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SUMMARY OF THE PROCEEDINGS IN PARLIAMENT, Szss. II. Debates in the present Seffion of Parlia. commencing hostilities against the native ment, continued from p. 232.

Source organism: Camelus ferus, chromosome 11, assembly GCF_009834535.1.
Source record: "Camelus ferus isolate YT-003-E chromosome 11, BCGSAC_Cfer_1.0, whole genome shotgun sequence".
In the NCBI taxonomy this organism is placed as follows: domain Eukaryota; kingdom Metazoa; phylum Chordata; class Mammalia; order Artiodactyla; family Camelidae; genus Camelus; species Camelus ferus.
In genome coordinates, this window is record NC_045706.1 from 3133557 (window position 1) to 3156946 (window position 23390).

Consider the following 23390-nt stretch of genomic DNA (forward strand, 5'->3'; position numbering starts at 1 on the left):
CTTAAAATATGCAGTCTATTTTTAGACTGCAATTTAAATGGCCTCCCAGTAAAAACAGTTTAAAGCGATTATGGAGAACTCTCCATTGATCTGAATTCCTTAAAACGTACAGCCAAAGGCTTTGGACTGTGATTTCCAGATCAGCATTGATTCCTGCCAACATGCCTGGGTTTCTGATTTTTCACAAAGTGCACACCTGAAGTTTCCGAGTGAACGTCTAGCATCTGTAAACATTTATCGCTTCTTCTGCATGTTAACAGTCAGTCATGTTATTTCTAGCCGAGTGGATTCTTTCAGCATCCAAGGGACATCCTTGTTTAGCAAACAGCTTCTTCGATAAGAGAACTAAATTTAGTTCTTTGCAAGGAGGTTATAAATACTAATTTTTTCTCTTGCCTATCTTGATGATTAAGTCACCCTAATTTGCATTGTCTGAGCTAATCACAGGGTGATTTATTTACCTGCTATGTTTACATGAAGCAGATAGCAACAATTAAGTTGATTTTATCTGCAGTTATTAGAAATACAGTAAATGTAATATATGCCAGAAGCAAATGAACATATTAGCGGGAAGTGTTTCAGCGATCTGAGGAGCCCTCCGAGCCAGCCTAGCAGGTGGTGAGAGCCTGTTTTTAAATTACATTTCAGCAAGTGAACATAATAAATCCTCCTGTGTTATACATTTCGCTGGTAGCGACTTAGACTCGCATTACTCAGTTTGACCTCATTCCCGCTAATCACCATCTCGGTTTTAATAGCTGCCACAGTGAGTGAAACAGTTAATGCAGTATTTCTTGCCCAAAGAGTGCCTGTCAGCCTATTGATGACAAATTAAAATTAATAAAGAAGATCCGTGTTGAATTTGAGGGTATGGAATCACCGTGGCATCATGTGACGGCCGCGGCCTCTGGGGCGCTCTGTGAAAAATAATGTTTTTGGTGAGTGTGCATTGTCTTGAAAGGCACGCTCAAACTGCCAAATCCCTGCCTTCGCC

princes without just provocation ; and Friday, Feb. 17.

enforce it as the duty of the Court of M